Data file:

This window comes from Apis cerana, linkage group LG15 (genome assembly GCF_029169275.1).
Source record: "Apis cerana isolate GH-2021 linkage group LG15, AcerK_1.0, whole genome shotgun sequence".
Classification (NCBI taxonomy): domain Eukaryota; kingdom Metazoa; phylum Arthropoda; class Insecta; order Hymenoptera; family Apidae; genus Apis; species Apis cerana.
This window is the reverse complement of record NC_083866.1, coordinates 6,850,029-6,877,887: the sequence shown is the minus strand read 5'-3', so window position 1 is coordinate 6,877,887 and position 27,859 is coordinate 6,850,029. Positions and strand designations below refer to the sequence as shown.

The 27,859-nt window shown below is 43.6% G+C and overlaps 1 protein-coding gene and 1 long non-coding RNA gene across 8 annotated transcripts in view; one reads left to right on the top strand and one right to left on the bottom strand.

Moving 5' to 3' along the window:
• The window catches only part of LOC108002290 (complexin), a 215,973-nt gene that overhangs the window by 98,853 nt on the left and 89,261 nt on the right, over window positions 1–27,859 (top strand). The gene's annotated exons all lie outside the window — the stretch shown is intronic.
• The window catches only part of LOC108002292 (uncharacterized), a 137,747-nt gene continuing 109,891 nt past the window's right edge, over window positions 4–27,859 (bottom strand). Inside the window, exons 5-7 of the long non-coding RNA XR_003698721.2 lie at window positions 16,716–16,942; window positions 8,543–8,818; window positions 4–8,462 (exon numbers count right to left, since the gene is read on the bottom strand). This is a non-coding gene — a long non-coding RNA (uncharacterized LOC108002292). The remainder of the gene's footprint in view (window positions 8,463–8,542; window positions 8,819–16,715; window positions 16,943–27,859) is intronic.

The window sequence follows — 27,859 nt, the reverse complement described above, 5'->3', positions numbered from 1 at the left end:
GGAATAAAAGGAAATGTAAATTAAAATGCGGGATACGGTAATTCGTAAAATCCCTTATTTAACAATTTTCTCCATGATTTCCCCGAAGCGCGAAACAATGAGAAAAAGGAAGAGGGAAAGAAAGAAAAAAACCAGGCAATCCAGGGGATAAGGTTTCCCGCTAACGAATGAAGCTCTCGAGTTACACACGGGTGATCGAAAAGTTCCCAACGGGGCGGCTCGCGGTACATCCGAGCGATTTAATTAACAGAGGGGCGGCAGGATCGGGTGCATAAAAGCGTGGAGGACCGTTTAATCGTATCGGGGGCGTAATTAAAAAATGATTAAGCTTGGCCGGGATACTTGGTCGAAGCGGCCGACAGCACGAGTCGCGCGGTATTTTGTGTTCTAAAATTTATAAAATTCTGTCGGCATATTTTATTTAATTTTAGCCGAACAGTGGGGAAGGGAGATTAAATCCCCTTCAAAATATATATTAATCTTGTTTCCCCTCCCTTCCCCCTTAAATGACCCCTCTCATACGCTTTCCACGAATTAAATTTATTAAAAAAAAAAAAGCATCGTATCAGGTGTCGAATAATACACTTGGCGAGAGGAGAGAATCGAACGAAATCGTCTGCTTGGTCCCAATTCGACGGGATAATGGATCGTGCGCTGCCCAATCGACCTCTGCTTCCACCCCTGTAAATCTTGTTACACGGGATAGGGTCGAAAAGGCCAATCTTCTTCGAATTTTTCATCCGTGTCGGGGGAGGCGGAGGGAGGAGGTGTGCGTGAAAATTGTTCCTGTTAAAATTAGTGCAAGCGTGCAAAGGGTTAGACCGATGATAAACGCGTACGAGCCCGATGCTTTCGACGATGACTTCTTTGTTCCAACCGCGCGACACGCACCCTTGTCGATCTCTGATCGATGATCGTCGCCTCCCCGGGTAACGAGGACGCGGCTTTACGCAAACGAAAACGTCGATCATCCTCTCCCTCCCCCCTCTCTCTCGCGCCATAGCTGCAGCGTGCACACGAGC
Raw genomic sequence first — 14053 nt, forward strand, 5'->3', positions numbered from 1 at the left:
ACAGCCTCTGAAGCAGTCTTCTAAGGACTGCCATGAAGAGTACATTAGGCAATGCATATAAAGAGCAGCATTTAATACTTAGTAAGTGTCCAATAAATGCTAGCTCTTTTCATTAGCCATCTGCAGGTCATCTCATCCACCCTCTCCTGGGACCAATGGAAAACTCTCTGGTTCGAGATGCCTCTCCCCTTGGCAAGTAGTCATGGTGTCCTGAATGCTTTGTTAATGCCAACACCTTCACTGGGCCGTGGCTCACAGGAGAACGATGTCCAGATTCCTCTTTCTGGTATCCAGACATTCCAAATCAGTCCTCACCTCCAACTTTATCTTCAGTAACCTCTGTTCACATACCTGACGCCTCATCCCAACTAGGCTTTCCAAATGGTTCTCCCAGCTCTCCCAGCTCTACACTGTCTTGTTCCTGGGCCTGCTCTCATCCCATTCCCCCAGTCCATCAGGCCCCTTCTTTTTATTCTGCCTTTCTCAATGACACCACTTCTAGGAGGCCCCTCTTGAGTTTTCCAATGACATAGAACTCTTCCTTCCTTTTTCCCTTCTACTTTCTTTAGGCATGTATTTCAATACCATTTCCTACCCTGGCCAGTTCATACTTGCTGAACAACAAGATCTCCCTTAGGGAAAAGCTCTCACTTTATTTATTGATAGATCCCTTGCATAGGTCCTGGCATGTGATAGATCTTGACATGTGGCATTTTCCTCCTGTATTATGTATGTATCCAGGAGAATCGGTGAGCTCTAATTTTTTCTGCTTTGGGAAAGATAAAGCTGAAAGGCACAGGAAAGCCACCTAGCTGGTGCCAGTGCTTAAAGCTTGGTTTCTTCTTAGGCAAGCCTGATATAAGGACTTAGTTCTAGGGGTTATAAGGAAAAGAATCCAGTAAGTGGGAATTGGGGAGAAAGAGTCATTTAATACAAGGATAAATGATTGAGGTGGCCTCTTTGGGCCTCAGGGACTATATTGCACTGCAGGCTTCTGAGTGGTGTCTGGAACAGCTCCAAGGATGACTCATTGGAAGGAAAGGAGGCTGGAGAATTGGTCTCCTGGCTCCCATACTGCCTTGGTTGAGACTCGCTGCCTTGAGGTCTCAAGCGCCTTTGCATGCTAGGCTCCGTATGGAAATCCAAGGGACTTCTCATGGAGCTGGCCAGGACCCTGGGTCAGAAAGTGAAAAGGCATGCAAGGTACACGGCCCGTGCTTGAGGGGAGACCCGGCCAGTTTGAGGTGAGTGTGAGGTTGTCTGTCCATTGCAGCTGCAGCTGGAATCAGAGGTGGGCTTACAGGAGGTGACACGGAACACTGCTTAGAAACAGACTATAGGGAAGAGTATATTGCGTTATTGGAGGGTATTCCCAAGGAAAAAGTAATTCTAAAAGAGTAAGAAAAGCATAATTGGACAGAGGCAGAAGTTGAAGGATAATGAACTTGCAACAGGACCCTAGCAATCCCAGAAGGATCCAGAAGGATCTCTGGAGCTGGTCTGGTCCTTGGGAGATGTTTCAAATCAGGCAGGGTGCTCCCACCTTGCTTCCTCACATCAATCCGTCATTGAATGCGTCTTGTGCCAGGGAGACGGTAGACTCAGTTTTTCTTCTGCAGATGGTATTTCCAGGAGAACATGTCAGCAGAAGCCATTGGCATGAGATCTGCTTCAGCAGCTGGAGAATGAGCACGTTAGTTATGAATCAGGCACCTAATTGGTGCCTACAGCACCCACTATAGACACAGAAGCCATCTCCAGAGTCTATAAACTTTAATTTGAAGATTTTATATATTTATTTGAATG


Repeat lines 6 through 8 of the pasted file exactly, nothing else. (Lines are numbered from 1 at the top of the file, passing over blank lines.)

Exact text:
Moving 5' to 3' along the window:
• The window catches only part of LOC108002290 (complexin), a 215,973-nt gene that overhangs the window by 98,853 nt on the left and 89,261 nt on the right, over window positions 1–27,859 (top strand). The gene's annotated exons all lie outside the window — the stretch shown is intronic.
• The window catches only part of LOC108002292 (uncharacterized), a 137,747-nt gene continuing 109,891 nt past the window's right edge, over window positions 4–27,859 (bottom strand). Inside the window, exons 5-7 of the long non-coding RNA XR_003698721.2 lie at window positions 16,716–16,942; window positions 8,543–8,818; window positions 4–8,462 (exon numbers count right to left, since the gene is read on the bottom strand). This is a non-coding gene — a long non-coding RNA (uncharacterized LOC108002292). The remainder of the gene's footprint in view (window positions 8,463–8,542; window positions 8,819–16,715; window positions 16,943–27,859) is intronic.